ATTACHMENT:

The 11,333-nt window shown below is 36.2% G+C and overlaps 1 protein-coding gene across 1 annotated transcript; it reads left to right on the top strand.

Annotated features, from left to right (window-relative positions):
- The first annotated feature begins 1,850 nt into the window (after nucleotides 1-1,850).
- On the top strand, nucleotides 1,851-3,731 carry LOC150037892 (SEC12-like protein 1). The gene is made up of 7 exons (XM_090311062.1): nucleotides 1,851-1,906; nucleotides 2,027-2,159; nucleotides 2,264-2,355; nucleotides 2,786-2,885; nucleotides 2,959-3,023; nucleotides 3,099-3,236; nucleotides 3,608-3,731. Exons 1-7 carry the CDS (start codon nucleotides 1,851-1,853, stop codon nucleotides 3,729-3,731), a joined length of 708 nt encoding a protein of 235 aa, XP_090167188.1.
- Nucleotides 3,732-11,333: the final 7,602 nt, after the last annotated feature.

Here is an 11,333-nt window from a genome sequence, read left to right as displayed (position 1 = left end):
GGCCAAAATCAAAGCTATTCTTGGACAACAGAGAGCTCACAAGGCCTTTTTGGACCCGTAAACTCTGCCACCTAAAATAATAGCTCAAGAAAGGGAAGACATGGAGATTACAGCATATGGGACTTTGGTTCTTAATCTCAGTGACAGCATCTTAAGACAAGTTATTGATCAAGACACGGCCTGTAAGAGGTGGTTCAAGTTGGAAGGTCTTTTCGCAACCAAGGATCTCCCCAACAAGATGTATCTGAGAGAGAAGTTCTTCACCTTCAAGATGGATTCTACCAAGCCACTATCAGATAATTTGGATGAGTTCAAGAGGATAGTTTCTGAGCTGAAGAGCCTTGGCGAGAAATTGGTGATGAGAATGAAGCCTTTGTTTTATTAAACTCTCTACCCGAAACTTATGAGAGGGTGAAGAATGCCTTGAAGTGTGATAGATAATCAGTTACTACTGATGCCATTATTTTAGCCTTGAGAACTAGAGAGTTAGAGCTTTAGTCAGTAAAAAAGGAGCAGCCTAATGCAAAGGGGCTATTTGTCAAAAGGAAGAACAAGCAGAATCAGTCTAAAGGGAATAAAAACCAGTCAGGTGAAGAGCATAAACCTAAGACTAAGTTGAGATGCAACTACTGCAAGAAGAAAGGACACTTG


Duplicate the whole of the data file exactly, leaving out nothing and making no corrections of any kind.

The 11,333-nt window shown below is 36.2% G+C and overlaps 1 protein-coding gene across 1 annotated transcript; it reads left to right on the top strand.

Annotated features, from left to right (window-relative positions):
- The first annotated feature begins 1,850 nt into the window (after nucleotides 1-1,850).
- On the top strand, nucleotides 1,851-3,731 carry LOC150037892 (SEC12-like protein 1). The gene is made up of 7 exons (XM_090311062.1): nucleotides 1,851-1,906; nucleotides 2,027-2,159; nucleotides 2,264-2,355; nucleotides 2,786-2,885; nucleotides 2,959-3,023; nucleotides 3,099-3,236; nucleotides 3,608-3,731. Exons 1-7 carry the CDS (start codon nucleotides 1,851-1,853, stop codon nucleotides 3,729-3,731), a joined length of 708 nt encoding a protein of 235 aa, XP_090167188.1.
- Nucleotides 3,732-11,333: the final 7,602 nt, after the last annotated feature.

Here is an 11,333-nt window from a genome sequence, read left to right as displayed (position 1 = left end):
GGCCAAAATCAAAGCTATTCTTGGACAACAGAGAGCTCACAAGGCCTTTTTGGACCCGTAAACTCTGCCACCTAAAATAATAGCTCAAGAAAGGGAAGACATGGAGATTACAGCATATGGGACTTTGGTTCTTAATCTCAGTGACAGCATCTTAAGACAAGTTATTGATCAAGACACGGCCTGTAAGAGGTGGTTCAAGTTGGAAGGTCTTTTCGCAACCAAGGATCTCCCCAACAAGATGTATCTGAGAGAGAAGTTCTTCACCTTCAAGATGGATTCTACCAAGCCACTATCAGATAATTTGGATGAGTTCAAGAGGATAGTTTCTGAGCTGAAGAGCCTTGGCGAGAAATTGGTGATGAGAATGAAGCCTTTGTTTTATTAAACTCTCTACCCGAAACTTATGAGAGGGTGAAGAATGCCTTGAAGTGTGATAGATAATCAGTTACTACTGATGCCATTATTTTAGCCTTGAGAACTAGAGAGTTAGAGCTTTAGTCAGTAAAAAAGGAGCAGCCTAATGCAAAGGGGCTATTTGTCAAAAGGAAGAACAAGCAGAATCAGTCTAAAGGGAATAAAAACCAGTCAGGTGAAGAGCATAAACCTAAGACTAAGTTGAGATGCAACTACTGCAAGAAGAAAGGACACTTG